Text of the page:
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FATHER JOHN MISTY with Mikal Cronin

October 12, 2015 @ 7:00 pm - 11:55 pm

| $20 - $27

I have never, prior to now, really written a love song.
Love songs, here in what will certainly be remembered by history as the nadir of human art, or maybe “The Plastic Age”, are just so passé. I remember something about a major label singer-songer bucking her label’s insistence that she deliver more “love songs” by writing a song about not-wanting-to-write-love-songs and it being a big hit. HAR HAR
That probably happened an embarrassingly long time ago to be considered relevant.
Why am I opening this bio that way? How has that part made it through to the 12th draft? What is her name?
I just watched the video for that song like twice.
That is how much I do not want to write this bio.
But for however much I do not want to write this bio, I want someone else to write it even less.
I’m actually kind of having fun now, which is probably less than I can say for you.
I would now like to take this opportunity to pontificate on the current state of love songs in the culture:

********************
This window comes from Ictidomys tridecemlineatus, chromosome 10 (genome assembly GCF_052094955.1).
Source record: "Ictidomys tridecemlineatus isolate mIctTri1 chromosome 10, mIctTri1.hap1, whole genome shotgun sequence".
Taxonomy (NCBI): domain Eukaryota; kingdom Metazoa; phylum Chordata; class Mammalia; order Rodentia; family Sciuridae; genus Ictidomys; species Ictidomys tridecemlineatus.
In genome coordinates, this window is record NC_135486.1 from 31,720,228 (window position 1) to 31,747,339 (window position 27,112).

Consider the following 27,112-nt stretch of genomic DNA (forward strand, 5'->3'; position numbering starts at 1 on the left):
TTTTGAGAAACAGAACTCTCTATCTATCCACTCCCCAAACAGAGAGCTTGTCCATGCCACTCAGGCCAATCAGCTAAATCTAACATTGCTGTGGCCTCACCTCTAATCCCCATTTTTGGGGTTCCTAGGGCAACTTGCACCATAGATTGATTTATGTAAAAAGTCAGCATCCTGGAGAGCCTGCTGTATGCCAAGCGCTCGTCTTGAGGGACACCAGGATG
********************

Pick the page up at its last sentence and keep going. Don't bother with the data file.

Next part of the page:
Love songs (or even just “love” as a topic) are at the major disadvantage of being based on the oldest, most fundamental inspiration in the history of human consciousness. The best concept we as a race have cultivated, by now, we’re just, like, so over and have decided it’s good for little else than fueling celebrity gossip, soccer mom erotica, reveling in sophomoric self-pity with, or reducing down to eye-rolling truisms at the end of computer animated liberal ideological propaganda kiddie movies. Hence the collective, pervy fascination with 17-21 year old entertaino-child slaves detailing the scintillating intimates of their very public romances in tabloid real-time since we’re all more than happy to concede that a, God forbid, spiritual notion of romance just doesn’t make for